Google has stated that a website should offer the same user experience regardless of the device used by the viewer. Larry Page, Google co-founder and chief executive (CEO), expressed strong feelings against having multiple sites for multiple devices and believes webmaster shouldn’t be designing for mobile. Thus, Google officially endorsed responsive design as the preferred method of building a mobile-friendly website. Responsive design is a Web design approach aimed at crafting sites to provide an optimal viewing experience – easy reading and navigation with a minimum of resizing, panning, and scrolling – across a wide range of devices (from mobile phones to desktop computer monitors).
The Emergence of Mobile Voice Search
Another reason to have a mobile-ready site is mobile voice search. Mobile voice search is an emerging technology that combines the power of mobile with a voice recognition algorithm. This algorithm gives users the ability to search Google by speaking their request in a conversational manner. Google has made great progress on this by utilizing the Knowledge Graph to power the search results. Google hosts the largest informational dataset in the world, and providing the correct answer to any question is integral to their success as a search engine.
To feed the Knowledge Graph for local search results, Google uses both information from Wikipedia and the business website. Consequently, it is very important to keep the following information up to date: logo, address, phone number, key people, and other important information related to be business. Implementing schema on your website is ideal for providing search engines with this important information. Schema markup helps search engines understand the context of information on Web pages, allowing them to provide richer results through the Knowledge Graph.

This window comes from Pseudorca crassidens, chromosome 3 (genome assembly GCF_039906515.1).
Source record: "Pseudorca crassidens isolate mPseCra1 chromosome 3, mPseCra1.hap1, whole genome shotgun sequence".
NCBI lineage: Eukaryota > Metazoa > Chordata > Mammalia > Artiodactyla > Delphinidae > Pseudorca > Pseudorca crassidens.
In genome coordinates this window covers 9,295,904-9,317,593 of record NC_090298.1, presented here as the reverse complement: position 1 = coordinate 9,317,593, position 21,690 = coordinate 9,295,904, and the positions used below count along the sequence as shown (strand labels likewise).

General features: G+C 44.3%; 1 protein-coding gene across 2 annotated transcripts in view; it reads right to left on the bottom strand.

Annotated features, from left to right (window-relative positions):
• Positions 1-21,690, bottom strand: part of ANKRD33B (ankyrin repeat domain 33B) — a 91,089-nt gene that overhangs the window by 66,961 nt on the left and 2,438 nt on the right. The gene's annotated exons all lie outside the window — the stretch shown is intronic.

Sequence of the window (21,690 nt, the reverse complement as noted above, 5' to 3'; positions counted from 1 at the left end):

Google also announced a new search platform in September 2013, Hummingbird. The name comes from being “precise and fast” and is designed to better focus on the meaning behind the words. Hummingbird is paying more attention to each word in a query, ensuring that the whole query – the whole sentence or conversation or meaning – is taken into account, rather than particular words.
In a recent survey commissioned by Google, teens have overwhelmingly integrated voice search into their normal search behavior, whereas adults have yet to adopt it into their search lifestyle. Most of the voice searches noted in the study involve directions, phone calls, and homework questions. However, the number of searches regarding local businesses, products, and reviews have increased exponentially in the last year.
Mobile traffic is growing at exponential rates and the steps Google has taken is a clear indicator that every company must have a mobile strategy. Google’s recent tests, like mobile icons, may not become standard in the search results. However, it is clear that having a properly optimized site for mobile search is not optional anymore. Always consider what Google’s ultimate goal is, a quality user experience, and make sure your website is built with that very goal in mind.
If you have already optimized your website to be mobile-friendly, let us know your experience.